Selecting Overloaded Java methods in JRuby

Posted March 4, 2013 by Sonny Garcia

JRuby, a Ruby language implementation that runs on the JVM, allows developers to leverage the vast number of powerful libraries that have been written in Java while maintaining the simplicity and terse nature of the Ruby programming language. Since Java allows for method overloading and Ruby does not, at some point we may find ourselves needing to choose which overload we want to invoke. Thankfully, JRuby provides us with a couple of mechanisms.

Before we actually discuss how to choose method overloads, we first need a little understanding about how Ruby objects can be casted into Java objects.

Auto-casting primitive Ruby types to Java

When calling Java code from Ruby, primitive Ruby types are automatically converted to their default boxed Java types. You can examine these default types by invoking #to_java on your Ruby objects.

  'orgsync'.to_java # => #<Java::JavaLang::String:0x3b8590c5>
  2013.to_java # => #<Java::JavaLang::Long:0x5ae6c6d7>
  3.14.to_java # => #<Java::JavaLang::Double:0x635c80a4>
  true.to_java # => #<Java::JavaLang::Boolean:0x32554189>

Explicit casting

You can also explicitly cast your Ruby objects into compatible Java types by passing an argument to the #to_java method.

  2013.to_java(:short) # => #<Java::JavaLang::Short:0x59046270>
  3.14.to_java(:float) # => #<Java::JavaLang::Float:0x670064a4>

Method signature ambiguity

When passing your Ruby objects to Java methods, JRuby will try its best to cast them into the most suitable type. Sometimes, this operation fails because a method’s overloads accept very similar argument types in relation to the provided object.

As an example, let’s examine the type org.apache.poi.hssf.usermodel.HSSFRow defined in Apache’s POI library. Instances of this class respond to the method createCell(); it accepts 1 argument and has 2 overloads, namely, HSSFRow#createCell(int) and HSSFRow#createCell(short).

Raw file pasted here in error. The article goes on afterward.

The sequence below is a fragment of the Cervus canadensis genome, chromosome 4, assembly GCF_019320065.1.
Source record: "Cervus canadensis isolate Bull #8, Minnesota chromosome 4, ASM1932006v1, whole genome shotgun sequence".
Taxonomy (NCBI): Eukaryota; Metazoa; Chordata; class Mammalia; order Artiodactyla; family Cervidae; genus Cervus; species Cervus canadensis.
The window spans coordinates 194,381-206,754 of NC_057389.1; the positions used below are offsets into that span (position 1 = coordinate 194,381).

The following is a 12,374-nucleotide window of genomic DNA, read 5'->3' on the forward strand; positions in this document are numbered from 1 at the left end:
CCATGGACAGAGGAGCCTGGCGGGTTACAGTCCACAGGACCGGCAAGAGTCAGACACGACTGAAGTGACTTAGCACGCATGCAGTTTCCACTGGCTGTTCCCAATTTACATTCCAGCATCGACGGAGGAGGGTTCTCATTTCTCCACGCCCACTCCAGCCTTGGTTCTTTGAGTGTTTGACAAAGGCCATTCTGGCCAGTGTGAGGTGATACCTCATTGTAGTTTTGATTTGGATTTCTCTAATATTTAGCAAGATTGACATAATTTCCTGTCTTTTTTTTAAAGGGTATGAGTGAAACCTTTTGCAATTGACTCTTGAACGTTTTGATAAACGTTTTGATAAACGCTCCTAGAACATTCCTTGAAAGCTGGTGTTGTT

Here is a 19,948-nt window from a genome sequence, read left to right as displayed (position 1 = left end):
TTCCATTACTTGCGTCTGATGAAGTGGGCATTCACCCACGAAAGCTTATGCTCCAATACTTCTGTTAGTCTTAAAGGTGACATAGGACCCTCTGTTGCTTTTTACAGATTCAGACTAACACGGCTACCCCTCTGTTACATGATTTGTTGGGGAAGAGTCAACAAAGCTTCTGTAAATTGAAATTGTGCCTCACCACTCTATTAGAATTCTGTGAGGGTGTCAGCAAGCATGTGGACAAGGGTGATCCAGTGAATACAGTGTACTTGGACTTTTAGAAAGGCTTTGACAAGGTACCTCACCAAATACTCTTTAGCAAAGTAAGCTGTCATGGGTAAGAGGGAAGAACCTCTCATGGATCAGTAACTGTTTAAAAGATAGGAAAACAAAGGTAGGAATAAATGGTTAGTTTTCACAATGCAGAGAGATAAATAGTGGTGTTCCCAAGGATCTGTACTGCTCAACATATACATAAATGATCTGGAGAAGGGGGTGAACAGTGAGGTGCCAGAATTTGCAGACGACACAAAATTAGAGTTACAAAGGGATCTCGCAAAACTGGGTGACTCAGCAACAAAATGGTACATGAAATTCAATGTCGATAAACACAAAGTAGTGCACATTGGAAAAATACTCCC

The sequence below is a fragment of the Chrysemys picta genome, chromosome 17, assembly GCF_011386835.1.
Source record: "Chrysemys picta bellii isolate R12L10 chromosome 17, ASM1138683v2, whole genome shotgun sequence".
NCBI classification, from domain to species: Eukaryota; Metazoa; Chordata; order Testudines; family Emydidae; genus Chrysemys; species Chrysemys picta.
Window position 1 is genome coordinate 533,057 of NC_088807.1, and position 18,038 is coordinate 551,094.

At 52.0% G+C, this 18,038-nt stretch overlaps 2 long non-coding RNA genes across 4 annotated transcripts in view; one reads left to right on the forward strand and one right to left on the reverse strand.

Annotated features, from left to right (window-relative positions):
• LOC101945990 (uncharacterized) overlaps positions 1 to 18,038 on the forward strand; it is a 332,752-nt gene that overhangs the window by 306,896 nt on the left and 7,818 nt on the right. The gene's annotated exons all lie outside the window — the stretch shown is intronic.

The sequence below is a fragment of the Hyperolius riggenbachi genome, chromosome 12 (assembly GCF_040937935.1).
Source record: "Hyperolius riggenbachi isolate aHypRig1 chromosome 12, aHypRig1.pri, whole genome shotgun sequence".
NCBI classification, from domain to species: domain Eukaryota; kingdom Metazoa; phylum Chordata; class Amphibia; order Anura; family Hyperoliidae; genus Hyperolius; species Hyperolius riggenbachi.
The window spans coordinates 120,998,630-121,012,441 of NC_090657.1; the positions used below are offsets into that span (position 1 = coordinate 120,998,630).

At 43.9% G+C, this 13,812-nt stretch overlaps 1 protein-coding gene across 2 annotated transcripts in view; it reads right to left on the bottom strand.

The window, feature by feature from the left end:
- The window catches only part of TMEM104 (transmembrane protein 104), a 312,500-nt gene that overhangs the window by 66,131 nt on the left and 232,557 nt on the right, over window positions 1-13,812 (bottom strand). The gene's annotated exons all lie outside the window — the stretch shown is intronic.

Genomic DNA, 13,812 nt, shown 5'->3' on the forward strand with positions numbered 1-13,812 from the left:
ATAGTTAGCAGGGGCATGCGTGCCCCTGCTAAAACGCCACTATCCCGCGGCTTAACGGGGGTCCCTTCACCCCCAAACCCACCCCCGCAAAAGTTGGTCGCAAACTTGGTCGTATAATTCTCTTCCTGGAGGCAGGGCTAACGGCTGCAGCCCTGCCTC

Since, in our code, we would most likely pass this method a Ruby Fixnum like 123, JRuby will issue a warning in the console/logs indicating that it was unable to figure out the correct overload. This makes sense since our Fixnum will automatically cast into a java.lang.Long object, which is neither a java.lang.Integer nor a java.lang.Short. Which overload is best suited for the task?

Choosing the right overload (you make the choice!)

Strategy 1: Force execution of a named method

Using java_send you can specify which overload to use because it overrides JRuby’s dispatch rules and looks for a method with the input signature you provide.

  # The 1st arg is the "method name"
  # The 2nd arg is the "input call signature"
  # The last args are the actual "input values"

  hssf_row.java_send(:createCell, [java.lang.Integer], 123) # => a new cell object

NOTE: Since java_send relies on reflection, this strategy may yield poor performance.

Strategy 2: Grab the method you need

We can grab an unbound method off of our object using java_method and execute it directly. This provides us with a straightforward and efficient way to specify which overload we want to invoke.

  # We can choose our overload very similarly to how we invoke `java_send`

  unbound_method = hssf_row.java_method(:createCell, [java.lang.Intger])
  unbound_method.call(123) # => a new cell object

Closing Thoughts

The strategies listed above will allow you to selectively invoke the desired version of a method on any Java objects you work with in your JRuby code. Please be aware that, while you can invoke methods on your objects using either camelcase or snakecase versions of method names (i.e. row.createCreate and row.create_cell are equivalent ), you must always use the camelcase version of a method name as a reference when using either java_send or java_method.


Sonny Garcia graduated from Texas State University with a B.S. degree in Physics and then shortly thereafter turned his attention towards software development and computing systems in general. Since 2007, he has been building backend systems, web applications and web service integrations for notable companies such as Dow Chemical and Equifax. These days he spends his time architecting and refining the server infrastructure here at OrgSync to ensure our platform runs smoothly, reliably and scales on demand. He's an odd bird, but we love working with him just the same.


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